I use a machine in my apartment's gym that is similar to this: http://www.exrx.net/WeightExercises/BackGeneral/LVNarrowGripSeatedRowH.html

I've found that muscles around ** where the medium and lower trapezius are (possibly those muscles themselves) tend to tire much faster than my lats and are sore more the next days. I don't feel I'm getting a good lat workout because of this.

Any tips to use more lats and less of the muscles around that area?

If it helps at all, my goals aren't muscle building or health perse. My main goals are to get thinner and smaller in most of my body except get a V shape from wider lats and shoulders. So if I lost fat and all of my muscles got smaller except lats, maybe upper pecs, and medial/rear delts which I hope to make bigger that would be great. There are benefits to being lighter on your feet.

3 Answers 3


If you watch the animation that you posted closely, I think you'll see two important adjustments to consider.

  • First, make sure that the seat is correctly placed to target the lats. You'll notice in that animation that the top of the chest pad is at the top of the chest. That's a good guide for adjusting the seat. You don't want the seat too high or too low. You'll need to play with it until you get the correct feel in the lats.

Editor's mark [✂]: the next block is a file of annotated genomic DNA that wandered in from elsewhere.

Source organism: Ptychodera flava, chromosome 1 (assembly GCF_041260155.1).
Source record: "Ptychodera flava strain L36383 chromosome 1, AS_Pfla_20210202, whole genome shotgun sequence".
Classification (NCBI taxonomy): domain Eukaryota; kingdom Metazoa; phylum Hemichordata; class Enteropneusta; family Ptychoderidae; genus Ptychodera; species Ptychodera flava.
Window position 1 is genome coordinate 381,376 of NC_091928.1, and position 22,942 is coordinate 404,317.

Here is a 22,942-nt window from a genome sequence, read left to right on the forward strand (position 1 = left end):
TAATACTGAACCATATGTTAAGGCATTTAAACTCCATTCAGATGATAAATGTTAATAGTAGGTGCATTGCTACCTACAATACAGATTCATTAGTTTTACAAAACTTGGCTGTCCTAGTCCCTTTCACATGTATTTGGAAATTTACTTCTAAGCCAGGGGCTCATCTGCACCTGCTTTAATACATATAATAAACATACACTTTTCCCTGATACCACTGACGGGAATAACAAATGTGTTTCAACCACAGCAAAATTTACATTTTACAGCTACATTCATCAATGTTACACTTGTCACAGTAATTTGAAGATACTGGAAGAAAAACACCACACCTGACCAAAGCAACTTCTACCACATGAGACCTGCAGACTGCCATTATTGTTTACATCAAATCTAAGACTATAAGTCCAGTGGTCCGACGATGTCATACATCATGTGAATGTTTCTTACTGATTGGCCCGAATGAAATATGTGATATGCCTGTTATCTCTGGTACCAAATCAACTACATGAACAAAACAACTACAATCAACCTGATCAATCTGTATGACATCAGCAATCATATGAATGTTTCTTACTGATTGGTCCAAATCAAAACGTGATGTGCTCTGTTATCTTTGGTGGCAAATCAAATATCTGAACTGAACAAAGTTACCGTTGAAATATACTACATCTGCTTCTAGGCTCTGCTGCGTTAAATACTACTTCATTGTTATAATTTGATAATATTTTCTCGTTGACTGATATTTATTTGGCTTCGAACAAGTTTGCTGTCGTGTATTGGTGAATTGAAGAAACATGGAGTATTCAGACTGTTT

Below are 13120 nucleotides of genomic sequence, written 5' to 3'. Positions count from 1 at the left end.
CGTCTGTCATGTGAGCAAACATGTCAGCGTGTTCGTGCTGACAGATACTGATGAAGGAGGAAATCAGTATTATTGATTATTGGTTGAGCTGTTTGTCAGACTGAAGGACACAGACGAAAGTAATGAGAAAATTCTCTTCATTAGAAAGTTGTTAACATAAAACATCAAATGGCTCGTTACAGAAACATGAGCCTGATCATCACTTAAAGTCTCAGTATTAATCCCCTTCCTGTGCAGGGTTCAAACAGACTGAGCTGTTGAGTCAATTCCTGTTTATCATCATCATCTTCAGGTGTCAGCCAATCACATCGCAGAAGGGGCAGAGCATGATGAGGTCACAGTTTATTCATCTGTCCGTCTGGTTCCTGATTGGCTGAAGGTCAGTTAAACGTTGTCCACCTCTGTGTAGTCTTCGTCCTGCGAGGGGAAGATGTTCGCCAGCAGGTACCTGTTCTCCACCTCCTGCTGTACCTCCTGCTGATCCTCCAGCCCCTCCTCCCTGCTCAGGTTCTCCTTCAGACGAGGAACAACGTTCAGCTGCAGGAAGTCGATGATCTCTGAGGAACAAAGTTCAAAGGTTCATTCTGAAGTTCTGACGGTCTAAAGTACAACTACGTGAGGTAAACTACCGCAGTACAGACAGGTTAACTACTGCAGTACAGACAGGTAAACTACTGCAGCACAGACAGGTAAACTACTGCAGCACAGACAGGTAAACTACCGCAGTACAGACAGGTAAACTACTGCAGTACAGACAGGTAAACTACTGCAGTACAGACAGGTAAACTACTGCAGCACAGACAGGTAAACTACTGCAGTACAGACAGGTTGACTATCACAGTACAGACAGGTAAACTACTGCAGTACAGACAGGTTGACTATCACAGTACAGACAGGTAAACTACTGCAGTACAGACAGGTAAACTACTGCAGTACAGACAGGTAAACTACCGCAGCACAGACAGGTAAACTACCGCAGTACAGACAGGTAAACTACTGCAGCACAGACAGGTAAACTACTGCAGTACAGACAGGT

• Second, as shown in the animation, it's important to keep your chest in contact with the front pad for as long as you can during the movement. Failure to do so will encourage other muscles to assist in the training load. That may be what you're experiencing in the traps.

Lastly, some seated row machines have a handle that would allow you vary the grip. If yours has multiple grips, I would suggest you try that.


If you want to target the lats specifically, try switching to pulldowns instead of rows. Rows are more of a compound exercise whereas pulldowns, especially wide grip, will target the lats. You can also try wide grip pullups for the same effect.

If you're simply going for aesthetics, this should be fine, but realize that you may end up causing muscle imbalances that can cause posture and other health problems down the road. It's always a good idea to choose compound exercises in order to make sure all the muscles are exercised to avoid injury.

My suggestion would be to stick with the rows, but add the pulldowns to target the specific muscles you want. Don't neglect your chest either - exercise both the pull and push muscles to avoid back problems.

  • try to keep your shoulders down and not contraction the shoulder blades
  • keep your elbows close to the body
  • try to find a grip where you 'feel' that the movement is targeting the muscles you want to work on
  • focus on the muscles you train

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